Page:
President Biden took action on gun violence. Women fought for those reforms

Good morning, Broadsheet readers! Utah requires biological fathers to split prenatal care and birth costs, Australia responds to months of sexual harassment scandals, and women fought for yesterday’s executive action on gun reform.

– Call to action. Yesterday, President Joe Biden took executive action on the “epidemic” of gun violence. It’s a moment that wouldn’t have arrived without the tireless, years-long work of gun control activists—many of them women.

More than almost any other national movement (barring #MeToo), the fight against gun violence has been women-led. From Emma Gonzalez and the students of Parkland; to Shannon Watts and Moms Demand Action; to Rep. Lucy McBath and the Black women fighting against gun violence and police violence; to former Congresswoman Gabrielle Giffords, women have been the ones making sure lawmakers couldn’t kick gun reform down their to-do lists.

The measures Biden announced this week are relatively modest—limited by what executive action can accomplish, as Congress remains unlikely to pass significant reform on the issue. But the Democratic administration committed to reviewing policy around “ghost guns,” or guns that can be assembled from parts and lack serial numbers and to further regulating pistols that can turn into short-barreled rifles. Biden called on Congress to reauthorize the Violence Against Women Act and close the “boyfriend loophole,” preventing people convicted of domestic violence from owning firearms.

“These much-needed executive actions will start saving lives right away,” says Watts. She founded Moms Demand Action, an anti-gun violence organization, in the wake of the Sandy Hook shooting in 2012. In an interview with Fortune last summer, she said, “This is a women-led movement. Women … who help decide elections support this issue.”

The gun violence prevention organization led by Giffords, who has been an activist on the issue since she was shot and critically injured during a constituent event a decade ago, yesterday announced it would recognize the 40,000 Americans who die due to gun violence every year via an exhibit at the National Mall.

Giffords attended the ceremony during which Biden announced his plans. “Together,” she said afterwards, “we will protect our country from gun violence.”

Emma Hinchliffe

The Broadsheet, Fortune’s newsletter for and about the world’s most powerful women, is coauthored by Kristen Bellstrom, Emma Hinchliffe, and Claire Zillman. Today’s edition was curated by Emma Hinchliffe


- Equal pay(ment). A new law in Utah requires biological fathers to pay half of a mother's medical costs related to pregnancy and delivery, from prenatal care to the cost of a hospital birth. The law doesn't require biological fathers to pay for costs related to an abortion. BBC 

- Better late than never. Sexual harassment and assault scandals have roiled the Australian government for two months. Prime Minister Scott Morrison yesterday agreed to accept more than 50 recommendations from Australia's sex discrimination commissioner, Kate Jenkins. Well before the current scandals began, her report recommended providing more education on the issue in schools and ending exemptions for judges and members of Parliament from sex discrimination law. Guardian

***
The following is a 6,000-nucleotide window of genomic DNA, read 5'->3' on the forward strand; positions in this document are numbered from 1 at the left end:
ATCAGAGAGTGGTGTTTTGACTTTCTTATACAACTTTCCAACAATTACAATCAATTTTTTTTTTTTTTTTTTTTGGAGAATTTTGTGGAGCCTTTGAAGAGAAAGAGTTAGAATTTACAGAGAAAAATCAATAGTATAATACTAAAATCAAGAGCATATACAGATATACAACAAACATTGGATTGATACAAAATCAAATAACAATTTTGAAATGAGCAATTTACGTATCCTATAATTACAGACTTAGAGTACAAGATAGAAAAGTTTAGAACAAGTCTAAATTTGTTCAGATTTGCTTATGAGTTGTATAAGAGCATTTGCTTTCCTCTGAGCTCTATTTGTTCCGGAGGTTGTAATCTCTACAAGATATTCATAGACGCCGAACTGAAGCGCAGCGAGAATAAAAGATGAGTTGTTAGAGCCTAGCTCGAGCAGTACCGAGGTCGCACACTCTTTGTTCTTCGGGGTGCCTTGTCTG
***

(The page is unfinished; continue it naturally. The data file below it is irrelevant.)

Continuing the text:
- Drink up. Initial studies have shown that a mother vaccinated against COVID-19 may pass on antibodies via her breast milk. In response to that news, some women are trying to restart breastfeeding while other nursing moms are sharing milk with friends' babies and children. New York Times

- Prize-winning work. Torrey Peters, author of the buzzy novel Detransition, Baby is nominated for the Women's Prize for Fiction, the U.K. literary award. Peters is a trans woman—an identity central to the plot and themes of her debut novel. Peters's nomination led to transphobic attacks, from hate speech directed at her to people who questioned whether she should be nominated. Peters talks in this interview about how those responses robbed her of the "purity of recognition" any writer nominated for a prize would want. Vulture

MOVERS AND SHAKERS: Following the failed appointment of Alexi McCammond as editor-in-chief, Teen Vogue promoted Danielle Kwateng to executive editor.


- PM's problems. Pakistan's Prime Minister Imran Khan this week blamed a rise in rape cases on how women dress, saying, "If you keep on increasing vulgarity, it will have consequences." His comments have sparked outrage across the country; his office says the comments have been "distorted to mean something that he never intended." New York Times

- Chipped away. A global shortage of semiconductor chips has caught up with the Mary Barra-led GM, which will halt production at three more North American factories. The shortage is affecting automakers around the world, as well as other industries. Wall Street Journal

- Shake-up in Singapore. Singapore's line of prime minister succession got a shake-up yesterday when the heir apparent, deputy prime minister Heng Swee Keat, issued a surprise announcement that he plans to step down. His departure will give Singapore a change to prove its commitment to diversity and could elevate the profile of Indranee Rajah, one of three women in the 20-member Cabinet who could be tapped for finance minister. Bloomberg 


Dolly Parton collab crashes ice cream brand Jeni's site AdAge

How #MeToo changed Ken Burns and Lynn Novick’s new Hemingway docuseries Slate

Greta Thunberg's happy crusade The New Yorker


"Now, I have the impression that there’s been a leap forward."

-Sandra Muller, the founder of France's #MeToo, or #balancetonporc, movement. Muller faced a defamation suit after her 2017 activism, but throughout 2021, several powerful French men have been confronted with allegations of sexual harassment and abuse. 

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